Preying Mantis Costume Ideas

Updated February 21, 2017

The preying mantis is one of the more unusual and beautiful members of the insect kingdom. The distinctive shape and upright walking posture of the mantis make it a good choice of inspiration for a Halloween costume. While there are many ways to create a mantis costume, having an attractive and recognisable outfit requires getting a few of the key mantis features just right.

Foam Ball Eyes

Preying mantises have large, bulbous round eye areas that stick out from the sides of their heads and serve as a distinguishing feature. Get a polystyrene ball about the size of a grapefruit (available at craft stores) and cut it into two equal pieces using a small hand saw. Paint with lime green paint, plus a brown dot in the centre for each eye, and glue these to your headpiece on the sides of your head.


Mantis antennae are delicate and whispy, extending almost straight up from the head but with a slight backward curve. Find a thick wire, such as a coat hanger or a very thick craft wire, and spray paint lime green. Twist the end of the wire into a loop about the size of a quarter, then bend the loop at a 90 degree angle from the body of the wire. Insert the wire into your headpiece, with the loop against your head for comfort and stability.

Body Suit

Wear a lime green body suit. Good options include a green unitard or combination leggings and tight, long-sleeved shirt or leotard. If you can't find form-fitting clothing in the right colour, or in matching colours, try a fabric dye or fabric spray paint to give a uniform shade.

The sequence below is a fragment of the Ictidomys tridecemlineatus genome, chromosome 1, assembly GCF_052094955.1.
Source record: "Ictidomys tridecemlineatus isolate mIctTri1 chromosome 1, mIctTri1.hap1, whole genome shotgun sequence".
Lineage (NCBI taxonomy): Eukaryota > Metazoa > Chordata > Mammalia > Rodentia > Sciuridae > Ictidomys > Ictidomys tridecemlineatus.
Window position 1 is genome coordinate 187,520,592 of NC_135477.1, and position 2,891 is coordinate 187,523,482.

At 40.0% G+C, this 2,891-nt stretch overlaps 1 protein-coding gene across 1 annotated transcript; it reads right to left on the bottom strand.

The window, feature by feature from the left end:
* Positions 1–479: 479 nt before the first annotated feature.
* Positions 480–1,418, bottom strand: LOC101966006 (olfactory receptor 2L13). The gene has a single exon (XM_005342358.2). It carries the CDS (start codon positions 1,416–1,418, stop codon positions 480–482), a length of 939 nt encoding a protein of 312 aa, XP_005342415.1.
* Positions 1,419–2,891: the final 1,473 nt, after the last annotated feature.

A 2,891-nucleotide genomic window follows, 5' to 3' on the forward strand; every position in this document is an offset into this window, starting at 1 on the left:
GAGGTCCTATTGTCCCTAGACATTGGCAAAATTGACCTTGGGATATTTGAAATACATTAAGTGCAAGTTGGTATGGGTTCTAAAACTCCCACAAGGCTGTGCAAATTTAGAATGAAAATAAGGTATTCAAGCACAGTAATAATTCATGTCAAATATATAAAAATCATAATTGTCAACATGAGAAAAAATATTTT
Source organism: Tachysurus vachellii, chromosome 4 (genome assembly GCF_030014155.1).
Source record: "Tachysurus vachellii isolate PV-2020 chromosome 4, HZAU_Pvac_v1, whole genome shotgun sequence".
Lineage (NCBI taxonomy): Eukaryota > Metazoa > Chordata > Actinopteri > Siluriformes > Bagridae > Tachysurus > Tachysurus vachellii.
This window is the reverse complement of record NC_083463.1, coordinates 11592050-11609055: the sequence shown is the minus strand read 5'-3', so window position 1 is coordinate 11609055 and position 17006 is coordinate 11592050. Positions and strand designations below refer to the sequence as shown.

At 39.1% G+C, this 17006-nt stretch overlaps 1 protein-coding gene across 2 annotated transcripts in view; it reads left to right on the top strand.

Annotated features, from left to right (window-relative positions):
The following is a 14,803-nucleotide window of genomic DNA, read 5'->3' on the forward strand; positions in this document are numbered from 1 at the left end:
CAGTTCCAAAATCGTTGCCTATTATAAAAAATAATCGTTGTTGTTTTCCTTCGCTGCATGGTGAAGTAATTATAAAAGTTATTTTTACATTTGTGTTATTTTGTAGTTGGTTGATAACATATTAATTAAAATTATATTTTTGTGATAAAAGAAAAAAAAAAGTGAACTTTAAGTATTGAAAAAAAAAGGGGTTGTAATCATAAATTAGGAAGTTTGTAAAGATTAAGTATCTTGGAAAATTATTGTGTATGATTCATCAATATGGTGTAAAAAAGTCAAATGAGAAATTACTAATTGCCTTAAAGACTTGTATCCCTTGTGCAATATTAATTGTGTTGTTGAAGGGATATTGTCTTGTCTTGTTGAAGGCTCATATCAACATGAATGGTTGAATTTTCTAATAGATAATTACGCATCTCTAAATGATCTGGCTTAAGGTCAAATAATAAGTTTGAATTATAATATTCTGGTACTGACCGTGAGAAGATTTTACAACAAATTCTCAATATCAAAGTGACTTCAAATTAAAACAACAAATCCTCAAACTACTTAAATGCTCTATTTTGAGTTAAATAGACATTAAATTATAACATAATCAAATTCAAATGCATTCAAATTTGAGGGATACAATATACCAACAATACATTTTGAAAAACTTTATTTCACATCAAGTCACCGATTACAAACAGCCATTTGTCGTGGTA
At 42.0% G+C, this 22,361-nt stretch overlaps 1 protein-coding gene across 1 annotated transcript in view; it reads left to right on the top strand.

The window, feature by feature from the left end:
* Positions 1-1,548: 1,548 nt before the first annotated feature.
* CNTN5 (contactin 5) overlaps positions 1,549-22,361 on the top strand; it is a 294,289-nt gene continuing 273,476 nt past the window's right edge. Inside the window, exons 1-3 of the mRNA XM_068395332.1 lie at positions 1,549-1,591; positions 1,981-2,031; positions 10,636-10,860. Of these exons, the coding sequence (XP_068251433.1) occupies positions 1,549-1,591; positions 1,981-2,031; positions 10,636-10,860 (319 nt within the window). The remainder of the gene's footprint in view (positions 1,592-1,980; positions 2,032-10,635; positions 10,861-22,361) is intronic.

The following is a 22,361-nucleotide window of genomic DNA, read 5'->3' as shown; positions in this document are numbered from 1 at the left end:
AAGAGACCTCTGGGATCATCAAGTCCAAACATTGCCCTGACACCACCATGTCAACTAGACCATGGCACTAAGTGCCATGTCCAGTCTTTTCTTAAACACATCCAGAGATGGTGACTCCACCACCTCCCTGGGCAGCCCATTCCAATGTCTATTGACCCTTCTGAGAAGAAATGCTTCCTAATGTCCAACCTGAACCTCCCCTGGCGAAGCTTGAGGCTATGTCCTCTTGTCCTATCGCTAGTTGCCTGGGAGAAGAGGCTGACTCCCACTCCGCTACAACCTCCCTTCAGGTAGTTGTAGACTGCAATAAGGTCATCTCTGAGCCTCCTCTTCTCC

Because the praying mantis is usually photographed with its wings folded and not visible, whether you chose to include them is up to you. If you choose to add wings, though, it's as easy as purchasing an inexpensive pair of fairy wings (try to get some that look like dragonfly wings rather than butterfly wings) and spray painting them lime green.


The arms of the mantis costume are one of the most important components, given their distinctive shape. Use a rigid material, such as paperboard covered in cloth or large sheets of green craft foam (more comfortable), to cut out two-sided mantis mitts for your hands. Draft long, curved shapes, like a scythe blade, with raggedy undersides, like the edge of a leaf. Make these pieces large enough that you can insert your hands into just the end of the shape when the two sides are glued back to back.

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About the Author

Lauren Vork has been a writer for 20 years, writing both fiction and nonfiction. Her work has appeared in "The Lovelorn" online magazine and Vork holds a bachelor's degree in music performance from St. Olaf College.